(NEW YORK) – A new drug may help reduce the risk of blood clots, heart attacks, and strokes by 20 percent, according to a new study conducted by Harvard and Stanford researchers.
Some 600,000 people a year undergo a stenting procedure, in which surgeons insert a small mesh tube that props open blocked vessels in the heart following a heart attack or chest pain. A blood thinning agent is used during this common procedure to prevent further heart attacks, but the current drug is not ideal.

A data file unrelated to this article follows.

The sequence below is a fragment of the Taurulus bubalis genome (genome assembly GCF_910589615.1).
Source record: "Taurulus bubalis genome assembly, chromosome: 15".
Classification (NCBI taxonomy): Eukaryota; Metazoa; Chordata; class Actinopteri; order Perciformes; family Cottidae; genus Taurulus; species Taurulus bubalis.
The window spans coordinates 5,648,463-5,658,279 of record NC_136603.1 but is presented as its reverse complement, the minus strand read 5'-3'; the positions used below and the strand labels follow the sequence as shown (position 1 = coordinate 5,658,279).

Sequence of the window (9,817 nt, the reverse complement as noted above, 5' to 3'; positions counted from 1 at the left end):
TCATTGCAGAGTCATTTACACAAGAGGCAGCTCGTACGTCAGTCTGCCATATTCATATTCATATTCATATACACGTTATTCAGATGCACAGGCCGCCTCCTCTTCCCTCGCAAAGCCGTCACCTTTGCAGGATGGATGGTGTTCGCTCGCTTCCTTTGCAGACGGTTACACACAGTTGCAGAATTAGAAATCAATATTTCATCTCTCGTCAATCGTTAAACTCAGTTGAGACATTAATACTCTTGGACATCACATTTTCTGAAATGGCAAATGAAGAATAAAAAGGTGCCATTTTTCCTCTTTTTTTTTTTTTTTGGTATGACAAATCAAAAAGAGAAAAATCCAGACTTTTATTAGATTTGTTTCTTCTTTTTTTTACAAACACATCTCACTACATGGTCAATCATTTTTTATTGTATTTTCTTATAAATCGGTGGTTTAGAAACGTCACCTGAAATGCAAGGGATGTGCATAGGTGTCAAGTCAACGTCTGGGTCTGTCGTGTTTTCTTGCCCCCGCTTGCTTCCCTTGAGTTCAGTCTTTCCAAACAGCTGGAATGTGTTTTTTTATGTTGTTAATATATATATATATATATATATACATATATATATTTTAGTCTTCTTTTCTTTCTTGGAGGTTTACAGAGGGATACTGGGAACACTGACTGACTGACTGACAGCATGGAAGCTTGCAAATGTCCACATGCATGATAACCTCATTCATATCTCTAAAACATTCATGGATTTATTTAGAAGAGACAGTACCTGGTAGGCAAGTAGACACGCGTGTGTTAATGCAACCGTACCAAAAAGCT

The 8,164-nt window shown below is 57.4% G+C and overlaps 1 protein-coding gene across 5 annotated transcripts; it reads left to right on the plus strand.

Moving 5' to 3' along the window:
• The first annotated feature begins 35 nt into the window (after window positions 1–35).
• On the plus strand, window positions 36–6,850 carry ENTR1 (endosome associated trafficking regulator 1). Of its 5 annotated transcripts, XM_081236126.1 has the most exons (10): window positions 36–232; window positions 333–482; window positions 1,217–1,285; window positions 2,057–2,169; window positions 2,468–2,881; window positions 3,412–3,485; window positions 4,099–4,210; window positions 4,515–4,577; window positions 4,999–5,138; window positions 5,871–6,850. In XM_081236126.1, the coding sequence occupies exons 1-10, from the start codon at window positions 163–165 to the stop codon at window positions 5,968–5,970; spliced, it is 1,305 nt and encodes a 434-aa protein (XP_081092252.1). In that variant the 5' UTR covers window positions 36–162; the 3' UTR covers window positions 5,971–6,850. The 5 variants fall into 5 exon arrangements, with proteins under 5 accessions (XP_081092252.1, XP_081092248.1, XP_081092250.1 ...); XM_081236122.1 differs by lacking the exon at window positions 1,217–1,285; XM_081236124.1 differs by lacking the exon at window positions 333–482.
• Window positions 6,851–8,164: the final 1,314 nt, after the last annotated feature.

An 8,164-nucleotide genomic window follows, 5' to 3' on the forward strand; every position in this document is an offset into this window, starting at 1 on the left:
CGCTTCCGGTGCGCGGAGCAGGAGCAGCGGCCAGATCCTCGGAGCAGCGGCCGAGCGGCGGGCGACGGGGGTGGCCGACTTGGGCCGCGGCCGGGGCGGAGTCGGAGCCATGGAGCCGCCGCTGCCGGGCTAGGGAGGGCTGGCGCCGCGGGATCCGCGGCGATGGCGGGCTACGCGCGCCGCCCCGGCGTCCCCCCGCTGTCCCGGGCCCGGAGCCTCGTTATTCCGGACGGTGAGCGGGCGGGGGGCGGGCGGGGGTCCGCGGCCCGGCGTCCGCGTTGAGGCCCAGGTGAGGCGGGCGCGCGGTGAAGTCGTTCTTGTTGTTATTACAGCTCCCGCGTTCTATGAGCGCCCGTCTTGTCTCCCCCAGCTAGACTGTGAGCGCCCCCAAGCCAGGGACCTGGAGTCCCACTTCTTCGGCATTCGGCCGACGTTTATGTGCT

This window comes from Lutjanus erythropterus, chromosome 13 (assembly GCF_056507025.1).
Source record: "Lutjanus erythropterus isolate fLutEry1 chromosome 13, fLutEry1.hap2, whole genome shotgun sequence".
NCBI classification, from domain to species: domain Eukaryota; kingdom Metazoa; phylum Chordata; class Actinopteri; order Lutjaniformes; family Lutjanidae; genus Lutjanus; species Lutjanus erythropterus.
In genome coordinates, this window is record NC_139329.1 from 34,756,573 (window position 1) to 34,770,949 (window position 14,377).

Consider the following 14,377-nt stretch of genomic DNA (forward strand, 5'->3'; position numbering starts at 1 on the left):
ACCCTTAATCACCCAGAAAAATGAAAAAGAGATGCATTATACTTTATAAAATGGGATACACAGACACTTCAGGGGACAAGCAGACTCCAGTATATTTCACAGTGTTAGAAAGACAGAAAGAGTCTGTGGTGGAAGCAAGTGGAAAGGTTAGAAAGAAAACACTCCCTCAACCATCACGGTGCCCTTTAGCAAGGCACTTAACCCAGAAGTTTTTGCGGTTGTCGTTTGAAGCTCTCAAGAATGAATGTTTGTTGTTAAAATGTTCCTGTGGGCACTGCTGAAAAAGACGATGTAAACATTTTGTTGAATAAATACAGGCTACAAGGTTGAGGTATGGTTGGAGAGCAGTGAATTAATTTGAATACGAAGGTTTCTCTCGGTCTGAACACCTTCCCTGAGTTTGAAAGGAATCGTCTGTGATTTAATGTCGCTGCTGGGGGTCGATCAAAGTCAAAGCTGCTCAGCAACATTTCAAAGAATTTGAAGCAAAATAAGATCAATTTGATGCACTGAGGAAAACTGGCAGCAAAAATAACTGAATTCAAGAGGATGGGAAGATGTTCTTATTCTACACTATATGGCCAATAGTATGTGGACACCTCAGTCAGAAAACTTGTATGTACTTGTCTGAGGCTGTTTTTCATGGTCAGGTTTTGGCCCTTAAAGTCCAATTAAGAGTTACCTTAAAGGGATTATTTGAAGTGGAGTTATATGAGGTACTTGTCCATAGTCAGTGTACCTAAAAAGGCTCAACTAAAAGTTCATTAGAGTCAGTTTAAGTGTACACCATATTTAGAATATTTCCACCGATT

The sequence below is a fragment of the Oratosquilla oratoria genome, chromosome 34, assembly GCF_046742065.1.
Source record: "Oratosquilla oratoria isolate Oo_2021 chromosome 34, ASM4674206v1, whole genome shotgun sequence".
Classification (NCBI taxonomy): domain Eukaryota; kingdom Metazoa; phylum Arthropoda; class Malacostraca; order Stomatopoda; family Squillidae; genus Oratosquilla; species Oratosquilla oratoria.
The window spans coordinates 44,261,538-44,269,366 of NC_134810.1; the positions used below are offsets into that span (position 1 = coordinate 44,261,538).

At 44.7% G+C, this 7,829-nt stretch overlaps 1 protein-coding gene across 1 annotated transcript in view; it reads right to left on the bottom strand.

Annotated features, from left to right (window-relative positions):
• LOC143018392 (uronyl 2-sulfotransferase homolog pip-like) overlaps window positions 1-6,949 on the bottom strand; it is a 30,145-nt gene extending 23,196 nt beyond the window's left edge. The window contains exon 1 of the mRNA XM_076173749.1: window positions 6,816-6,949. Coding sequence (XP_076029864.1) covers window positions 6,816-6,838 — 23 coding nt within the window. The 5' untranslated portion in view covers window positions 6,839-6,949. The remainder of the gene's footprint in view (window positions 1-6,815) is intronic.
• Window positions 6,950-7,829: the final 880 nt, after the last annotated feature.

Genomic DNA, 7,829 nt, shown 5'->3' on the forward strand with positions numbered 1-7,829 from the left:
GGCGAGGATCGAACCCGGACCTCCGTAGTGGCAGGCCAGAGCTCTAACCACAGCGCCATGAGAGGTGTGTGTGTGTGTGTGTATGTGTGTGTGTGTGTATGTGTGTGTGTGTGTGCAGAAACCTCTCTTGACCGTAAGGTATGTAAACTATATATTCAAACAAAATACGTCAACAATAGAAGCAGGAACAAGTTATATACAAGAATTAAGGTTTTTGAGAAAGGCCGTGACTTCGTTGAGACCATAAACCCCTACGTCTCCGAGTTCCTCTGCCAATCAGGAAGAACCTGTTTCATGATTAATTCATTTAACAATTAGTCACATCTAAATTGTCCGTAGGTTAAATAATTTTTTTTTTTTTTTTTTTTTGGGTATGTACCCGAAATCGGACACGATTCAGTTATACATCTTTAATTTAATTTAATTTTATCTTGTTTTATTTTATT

Enter cangrelor, a new blood thinner shown to be a significant improvement in decreasing blood clots over the older drug, clopidogrel.
Researchers studied 11,000 patients across the U.S. and found that while 5.9 percent of patients using the older drug reported blood clots, only 4.7 percent of patients on the newer canrelor did. This could mean that the new drug could prevent 7,000 people from experiencing blood clots, heart attacks, and strokes every year.
The study also found that there were there were no serious side effects found when using cangrelor.
Copyright 2013 ABC News Radio